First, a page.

Hence Im a cash person today (and for 5 or 6 years out) but think moving to housing which will be cheap or gold seems to make sense to protect yourself from the Govn's sticky fingers but time will tell.


Money is volatile, and subject to government, and banking cartel interference.  So trying to outsmart them is a good plan but is risky.

Oh  I agree......hence I think an ordainary person's (such as myself) only option is to not play their game.....Since they think,

a) in terms of a few months or the next election you "simply" have to think in a longer time frame.....

b) also they think in terms of neo-classical economics which is IMHO also broken,

c) then their is their right wing ideology which is really broken in terms of economics, hence voodoo......

these are all self-inflicted I think I have several advantages over them.......they have some big advantages though.....overwleming in some ways.

As I said earlier, for the next 5 years I see (severe) deflation due to debt, and then the effects of peak oil will destroy any hopes of growth.  Hence holding present day over-valued assets, commodities and shares makes no sense, there will be a huge panic and collapse of the share market at some point, this will trigger hosuing price collapse. 

Now once we reach bottom, a Govn is going to be looking very hard for things to tax....and/or they will 5 to 8 years hence getting out of cash seems the best option, almost compulsory IMHO....  For me buying houses seems possible.....but thats a tangable asset Govn/council can tax just on you holding of course is tax free in this respect but you have to hide it or it will be confiscated and it has no income.

Risky, yes, sure, but then there is gambling.....I dont do gambling.




Pity those who got in on the MSM spin that buying a house was the best thing you can ever do, the more the better, up the ladder and all that.  They have been seriously misled.  The opposite was the truth, and yet was never mentioned by the MSM.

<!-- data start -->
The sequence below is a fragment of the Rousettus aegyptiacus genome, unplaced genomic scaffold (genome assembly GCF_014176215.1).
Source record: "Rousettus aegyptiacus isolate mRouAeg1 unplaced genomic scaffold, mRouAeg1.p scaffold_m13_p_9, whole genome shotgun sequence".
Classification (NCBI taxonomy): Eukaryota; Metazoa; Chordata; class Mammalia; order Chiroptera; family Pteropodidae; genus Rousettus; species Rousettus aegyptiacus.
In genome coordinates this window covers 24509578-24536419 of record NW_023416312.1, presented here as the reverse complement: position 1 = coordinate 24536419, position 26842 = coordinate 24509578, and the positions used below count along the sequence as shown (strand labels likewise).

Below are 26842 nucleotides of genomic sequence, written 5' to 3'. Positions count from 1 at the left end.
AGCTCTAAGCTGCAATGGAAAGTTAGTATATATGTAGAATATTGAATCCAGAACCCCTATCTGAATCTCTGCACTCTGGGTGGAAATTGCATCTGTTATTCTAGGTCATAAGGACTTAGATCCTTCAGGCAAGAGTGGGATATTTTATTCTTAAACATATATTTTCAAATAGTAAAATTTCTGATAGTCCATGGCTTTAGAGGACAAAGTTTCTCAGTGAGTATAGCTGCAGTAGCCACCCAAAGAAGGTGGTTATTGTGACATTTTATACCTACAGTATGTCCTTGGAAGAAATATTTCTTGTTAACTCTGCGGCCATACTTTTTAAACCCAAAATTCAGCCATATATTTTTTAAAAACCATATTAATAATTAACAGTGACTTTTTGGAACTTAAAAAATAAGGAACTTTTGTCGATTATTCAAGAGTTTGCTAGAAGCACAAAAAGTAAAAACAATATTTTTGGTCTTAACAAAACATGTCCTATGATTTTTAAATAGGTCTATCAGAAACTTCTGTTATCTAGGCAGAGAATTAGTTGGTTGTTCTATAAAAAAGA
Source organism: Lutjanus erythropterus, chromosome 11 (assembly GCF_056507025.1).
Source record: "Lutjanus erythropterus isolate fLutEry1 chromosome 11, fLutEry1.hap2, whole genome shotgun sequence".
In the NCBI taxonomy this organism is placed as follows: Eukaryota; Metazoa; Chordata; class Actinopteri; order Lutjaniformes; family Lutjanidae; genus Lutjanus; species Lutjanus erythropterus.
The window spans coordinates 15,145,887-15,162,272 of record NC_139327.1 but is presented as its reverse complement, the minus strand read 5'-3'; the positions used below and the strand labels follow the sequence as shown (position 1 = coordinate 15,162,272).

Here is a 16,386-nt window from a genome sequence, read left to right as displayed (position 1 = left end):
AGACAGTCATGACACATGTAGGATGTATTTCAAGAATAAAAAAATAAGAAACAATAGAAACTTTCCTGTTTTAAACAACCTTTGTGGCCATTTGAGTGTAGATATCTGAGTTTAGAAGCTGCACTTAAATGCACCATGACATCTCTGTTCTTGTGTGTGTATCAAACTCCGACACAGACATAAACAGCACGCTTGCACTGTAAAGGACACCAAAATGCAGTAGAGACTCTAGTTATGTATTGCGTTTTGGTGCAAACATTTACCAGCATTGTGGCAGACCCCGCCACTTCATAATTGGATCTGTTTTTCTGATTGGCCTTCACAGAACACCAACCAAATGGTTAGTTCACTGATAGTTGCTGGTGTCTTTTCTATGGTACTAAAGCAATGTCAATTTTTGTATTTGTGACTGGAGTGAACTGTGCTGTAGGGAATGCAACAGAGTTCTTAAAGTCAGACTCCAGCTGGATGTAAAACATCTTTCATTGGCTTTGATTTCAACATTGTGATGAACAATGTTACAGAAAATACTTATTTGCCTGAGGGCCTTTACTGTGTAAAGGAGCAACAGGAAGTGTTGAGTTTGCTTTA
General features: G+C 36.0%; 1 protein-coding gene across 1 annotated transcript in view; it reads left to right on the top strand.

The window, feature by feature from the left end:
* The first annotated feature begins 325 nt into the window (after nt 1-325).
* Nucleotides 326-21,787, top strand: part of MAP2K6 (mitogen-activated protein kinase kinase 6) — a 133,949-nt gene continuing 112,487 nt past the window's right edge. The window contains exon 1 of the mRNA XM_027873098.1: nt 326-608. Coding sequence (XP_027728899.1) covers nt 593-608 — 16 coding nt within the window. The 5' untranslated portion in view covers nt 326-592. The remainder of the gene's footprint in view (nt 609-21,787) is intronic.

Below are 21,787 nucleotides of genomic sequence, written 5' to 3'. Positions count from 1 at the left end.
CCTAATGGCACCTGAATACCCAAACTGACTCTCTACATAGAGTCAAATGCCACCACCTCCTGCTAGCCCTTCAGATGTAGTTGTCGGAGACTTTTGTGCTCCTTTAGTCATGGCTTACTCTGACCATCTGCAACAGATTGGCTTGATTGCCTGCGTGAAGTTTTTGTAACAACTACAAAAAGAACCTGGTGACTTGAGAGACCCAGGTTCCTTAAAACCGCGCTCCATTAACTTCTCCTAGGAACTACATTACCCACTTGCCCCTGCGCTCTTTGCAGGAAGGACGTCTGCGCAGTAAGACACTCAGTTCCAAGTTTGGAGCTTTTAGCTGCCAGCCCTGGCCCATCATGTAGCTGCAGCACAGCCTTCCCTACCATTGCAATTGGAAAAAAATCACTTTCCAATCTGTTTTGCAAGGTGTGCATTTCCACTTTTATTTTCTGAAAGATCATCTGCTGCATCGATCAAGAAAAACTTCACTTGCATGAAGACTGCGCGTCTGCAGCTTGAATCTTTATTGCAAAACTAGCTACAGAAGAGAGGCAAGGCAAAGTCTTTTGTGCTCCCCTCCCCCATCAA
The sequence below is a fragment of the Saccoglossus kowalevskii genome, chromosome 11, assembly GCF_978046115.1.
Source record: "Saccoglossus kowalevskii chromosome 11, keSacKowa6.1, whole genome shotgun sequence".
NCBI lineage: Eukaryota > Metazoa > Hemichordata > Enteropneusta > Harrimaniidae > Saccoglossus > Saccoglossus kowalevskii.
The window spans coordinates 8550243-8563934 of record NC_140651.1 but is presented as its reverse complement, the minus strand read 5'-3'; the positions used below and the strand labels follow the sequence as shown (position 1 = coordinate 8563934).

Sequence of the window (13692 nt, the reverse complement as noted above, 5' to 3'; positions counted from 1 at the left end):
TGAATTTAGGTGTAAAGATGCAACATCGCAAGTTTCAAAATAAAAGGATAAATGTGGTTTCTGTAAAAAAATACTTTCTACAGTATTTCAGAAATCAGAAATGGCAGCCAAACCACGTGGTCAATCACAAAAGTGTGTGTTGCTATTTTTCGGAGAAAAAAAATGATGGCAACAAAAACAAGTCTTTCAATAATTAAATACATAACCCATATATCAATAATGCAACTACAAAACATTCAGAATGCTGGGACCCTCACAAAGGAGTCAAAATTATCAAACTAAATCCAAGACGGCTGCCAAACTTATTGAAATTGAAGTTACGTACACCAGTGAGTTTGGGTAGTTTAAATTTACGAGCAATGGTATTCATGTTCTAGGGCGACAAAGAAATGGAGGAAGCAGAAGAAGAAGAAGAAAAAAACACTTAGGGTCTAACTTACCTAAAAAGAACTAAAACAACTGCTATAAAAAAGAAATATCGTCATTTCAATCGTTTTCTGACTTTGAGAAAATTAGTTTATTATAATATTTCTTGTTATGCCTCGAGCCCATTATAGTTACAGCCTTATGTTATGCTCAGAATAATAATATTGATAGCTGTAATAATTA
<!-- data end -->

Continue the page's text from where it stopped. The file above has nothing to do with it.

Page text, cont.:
No I dont agree.....I think paper will have value for some years depending in the two unfolding scenarios that are most likely.  If its Japanese style slow deflation ie <-5% per annum, cash will retain value and in fact be worth more each day. If we have a real depression (most likely) then we will see >10% deflation per year in assets and commodities while cash retains value.   Once at the bottom then we might well see inflation, but thats years away.....



Bernard, if we get inflation above our trading partners then its hell for exporters, we have so 'been there done that'.  As long as commodities stay this high then we will overproduce, look at the phosphate market.

These concerns re-emerged on Monday, when the chairman of China's potash industry association was revealed to have predicted Chinese production of the nutrient of 6m tonnes this year – 50% above the forecast of sector giant PotashCorp.

Uralkali lifts potash game as 'overcapacity' looms

Uralkali, targeting leadership in world potash, revealed its output of the nutrient had edged 4% higher – even as China defied common market thinking by revealing that sector may be about to produce too much for its own good.

Chinese ambitions

However, the expansion plans come amid a warning from China, the world's top potash consumer, of overcapacity ahead – thanks to its own efforts to lift output and reduce its reliance on foreign shipments.

Wei Chengguang, chairman of China's potash industry association, told a conference in Shanghai that the country's potash production may hit 6m tonnes this year, and surge to 13.5m tonnes by 2015.

Ive a friend who has climbed into Potash stocks, he may need to re-think.

This will be Deflationary.